The World Poker Tour (WPT) is bucking the industry trend of rolling out innovations designed to attract more casual players by scheduling a $200,000 super high roller.
Earlier this week the WPT announced the details of its second event in the Philippines and, as part of the roster of tournaments, the organizers have included the most expensive tournament in its history.
Despite many industry operators scaling back the price of poker in a variety of ways, such as online Spin & Gos and cheaper live events for small stakes players, the WPT is going the opposite way with its latest offering.
Links with Famous High Rollers
Although the Philippines isn’t one of the biggest poker playing nations in the world, its proximity to gambling hubs such as Macau means that the super high roller could attract a number of well-bankrolled amateurs to the Solaire Resort & Casino in Manila.
Helping run and organize the event will be the Poker King Club and Cali Group and it’s this backing that will bring out some of the recognizable high rollers who frequent other similar priced events.
“We are happy to add the gravitas of well-known poker players into the mix, such as Aussie Millions champion and businessman, Mr. Richard Yong,” said the President and CEO of Poker King Club, Winfred Yu.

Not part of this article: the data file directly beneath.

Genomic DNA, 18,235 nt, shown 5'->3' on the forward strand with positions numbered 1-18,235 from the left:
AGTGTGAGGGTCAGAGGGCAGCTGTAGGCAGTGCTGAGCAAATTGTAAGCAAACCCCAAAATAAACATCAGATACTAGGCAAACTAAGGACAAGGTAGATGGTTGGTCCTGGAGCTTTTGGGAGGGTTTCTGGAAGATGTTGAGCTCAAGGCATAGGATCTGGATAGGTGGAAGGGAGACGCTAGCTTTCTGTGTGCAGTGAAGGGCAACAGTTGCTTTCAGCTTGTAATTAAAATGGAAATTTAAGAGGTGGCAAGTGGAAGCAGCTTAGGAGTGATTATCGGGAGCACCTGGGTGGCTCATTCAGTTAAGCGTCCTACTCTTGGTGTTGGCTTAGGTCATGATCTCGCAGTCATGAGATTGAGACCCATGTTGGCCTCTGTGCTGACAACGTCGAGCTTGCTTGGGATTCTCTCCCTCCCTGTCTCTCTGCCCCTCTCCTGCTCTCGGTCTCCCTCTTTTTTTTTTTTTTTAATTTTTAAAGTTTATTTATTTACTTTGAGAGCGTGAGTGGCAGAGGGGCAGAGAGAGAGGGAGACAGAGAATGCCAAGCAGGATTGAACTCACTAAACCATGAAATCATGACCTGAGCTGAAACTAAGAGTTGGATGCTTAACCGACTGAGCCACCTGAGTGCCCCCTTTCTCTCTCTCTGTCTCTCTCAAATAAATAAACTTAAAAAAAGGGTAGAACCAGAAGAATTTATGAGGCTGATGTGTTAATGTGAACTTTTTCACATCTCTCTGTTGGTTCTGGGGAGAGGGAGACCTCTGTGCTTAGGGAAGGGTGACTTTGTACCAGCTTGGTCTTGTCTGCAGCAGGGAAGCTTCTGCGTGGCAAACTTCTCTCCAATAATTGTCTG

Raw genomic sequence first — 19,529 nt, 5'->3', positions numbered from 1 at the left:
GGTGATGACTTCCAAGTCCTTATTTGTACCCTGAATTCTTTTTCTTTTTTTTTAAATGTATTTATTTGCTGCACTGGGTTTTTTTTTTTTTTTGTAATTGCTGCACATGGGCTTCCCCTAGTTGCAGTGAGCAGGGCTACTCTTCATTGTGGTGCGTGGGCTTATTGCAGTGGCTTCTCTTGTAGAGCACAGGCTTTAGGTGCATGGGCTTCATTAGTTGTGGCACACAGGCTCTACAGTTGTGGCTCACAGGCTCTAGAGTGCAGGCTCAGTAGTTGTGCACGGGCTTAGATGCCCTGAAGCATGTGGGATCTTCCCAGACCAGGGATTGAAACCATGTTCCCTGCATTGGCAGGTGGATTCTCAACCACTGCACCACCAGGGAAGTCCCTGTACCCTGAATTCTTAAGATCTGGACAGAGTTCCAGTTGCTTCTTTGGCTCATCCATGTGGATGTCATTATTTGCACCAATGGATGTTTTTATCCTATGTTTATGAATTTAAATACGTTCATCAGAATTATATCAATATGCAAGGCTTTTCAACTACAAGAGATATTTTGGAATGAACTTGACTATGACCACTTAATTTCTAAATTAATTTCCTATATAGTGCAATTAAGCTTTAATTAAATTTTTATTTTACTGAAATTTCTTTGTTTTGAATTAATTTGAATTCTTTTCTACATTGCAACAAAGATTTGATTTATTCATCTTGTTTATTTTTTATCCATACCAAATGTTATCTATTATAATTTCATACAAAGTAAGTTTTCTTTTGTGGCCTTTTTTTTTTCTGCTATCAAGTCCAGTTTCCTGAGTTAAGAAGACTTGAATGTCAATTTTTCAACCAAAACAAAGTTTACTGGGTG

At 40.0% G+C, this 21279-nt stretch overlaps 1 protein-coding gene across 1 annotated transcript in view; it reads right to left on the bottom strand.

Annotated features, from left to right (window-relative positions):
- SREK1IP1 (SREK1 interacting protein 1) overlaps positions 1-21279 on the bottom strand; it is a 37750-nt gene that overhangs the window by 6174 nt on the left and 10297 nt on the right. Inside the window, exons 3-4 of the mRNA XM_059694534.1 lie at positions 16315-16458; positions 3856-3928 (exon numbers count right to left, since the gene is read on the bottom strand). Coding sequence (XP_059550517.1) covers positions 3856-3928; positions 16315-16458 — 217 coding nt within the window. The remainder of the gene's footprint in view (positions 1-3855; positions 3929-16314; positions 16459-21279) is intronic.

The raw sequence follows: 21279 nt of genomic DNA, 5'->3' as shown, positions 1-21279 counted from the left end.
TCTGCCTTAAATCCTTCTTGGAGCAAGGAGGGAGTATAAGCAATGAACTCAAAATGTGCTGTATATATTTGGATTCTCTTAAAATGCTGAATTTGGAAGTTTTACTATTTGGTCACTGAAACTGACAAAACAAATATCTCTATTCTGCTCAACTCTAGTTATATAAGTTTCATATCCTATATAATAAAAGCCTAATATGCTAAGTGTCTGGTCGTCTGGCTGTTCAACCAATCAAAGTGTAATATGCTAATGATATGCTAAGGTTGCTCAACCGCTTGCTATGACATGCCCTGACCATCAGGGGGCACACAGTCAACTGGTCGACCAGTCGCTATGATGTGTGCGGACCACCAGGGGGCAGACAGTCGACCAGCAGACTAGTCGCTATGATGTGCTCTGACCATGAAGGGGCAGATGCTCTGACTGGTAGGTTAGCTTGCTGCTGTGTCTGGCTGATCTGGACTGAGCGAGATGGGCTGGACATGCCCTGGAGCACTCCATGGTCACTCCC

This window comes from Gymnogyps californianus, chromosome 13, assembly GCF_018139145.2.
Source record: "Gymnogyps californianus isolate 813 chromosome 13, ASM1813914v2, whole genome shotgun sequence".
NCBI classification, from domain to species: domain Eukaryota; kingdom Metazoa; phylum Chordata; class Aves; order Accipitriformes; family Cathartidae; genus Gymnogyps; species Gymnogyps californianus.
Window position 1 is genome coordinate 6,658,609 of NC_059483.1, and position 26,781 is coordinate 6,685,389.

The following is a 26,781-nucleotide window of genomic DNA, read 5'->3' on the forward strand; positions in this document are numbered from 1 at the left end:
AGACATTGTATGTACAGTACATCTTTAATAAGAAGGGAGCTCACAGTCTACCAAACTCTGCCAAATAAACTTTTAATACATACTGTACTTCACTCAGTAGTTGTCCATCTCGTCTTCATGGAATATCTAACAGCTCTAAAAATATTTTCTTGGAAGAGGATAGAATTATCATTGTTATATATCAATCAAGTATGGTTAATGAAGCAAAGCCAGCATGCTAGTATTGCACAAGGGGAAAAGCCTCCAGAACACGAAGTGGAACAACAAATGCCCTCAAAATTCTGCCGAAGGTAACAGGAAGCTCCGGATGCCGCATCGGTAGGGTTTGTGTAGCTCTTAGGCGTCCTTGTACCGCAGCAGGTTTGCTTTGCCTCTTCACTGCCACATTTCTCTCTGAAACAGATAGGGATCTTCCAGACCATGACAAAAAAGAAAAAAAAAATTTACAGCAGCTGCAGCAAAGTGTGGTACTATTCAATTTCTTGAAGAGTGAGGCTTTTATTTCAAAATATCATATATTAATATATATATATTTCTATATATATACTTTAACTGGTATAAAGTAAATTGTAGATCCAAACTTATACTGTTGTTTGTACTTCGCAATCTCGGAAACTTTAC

With a slew of high profile businessman and amateurs set to attend the WPT National Philippines to compete in the $200,000 tournament, it’s likely a number of famous pros will also join the action.
Phil Ivey and Tom Dwan are known to have strong ties to the Asian poker community’s wealthiest players and that could be enough to encourage them to ante-up as well.
Bucking the Trend for a Reason
While it might appear that the WPT’s latest innovation flies in the face of poker’s current trend of being more affordable, it could help to boost the numbers in the festival’s main event.
The allure of big name players and high stakes tournaments often helps to bring more players into the poker room and that translates into larger numbers for cheaper events.
Last year’s inaugural WPT National Philippines attracted 385 and when Japan’s Tetsuya Tsuchikawa eventually beat Kevin Ang heads-up he was able to take home a top prize worth $153,901.
This time around the buy-in has been reduced from $2,200 to $1,650 and it’s hoped the reduced price, combined with the allure of the super high roller, will help push the numbers beyond Season XIII’s total.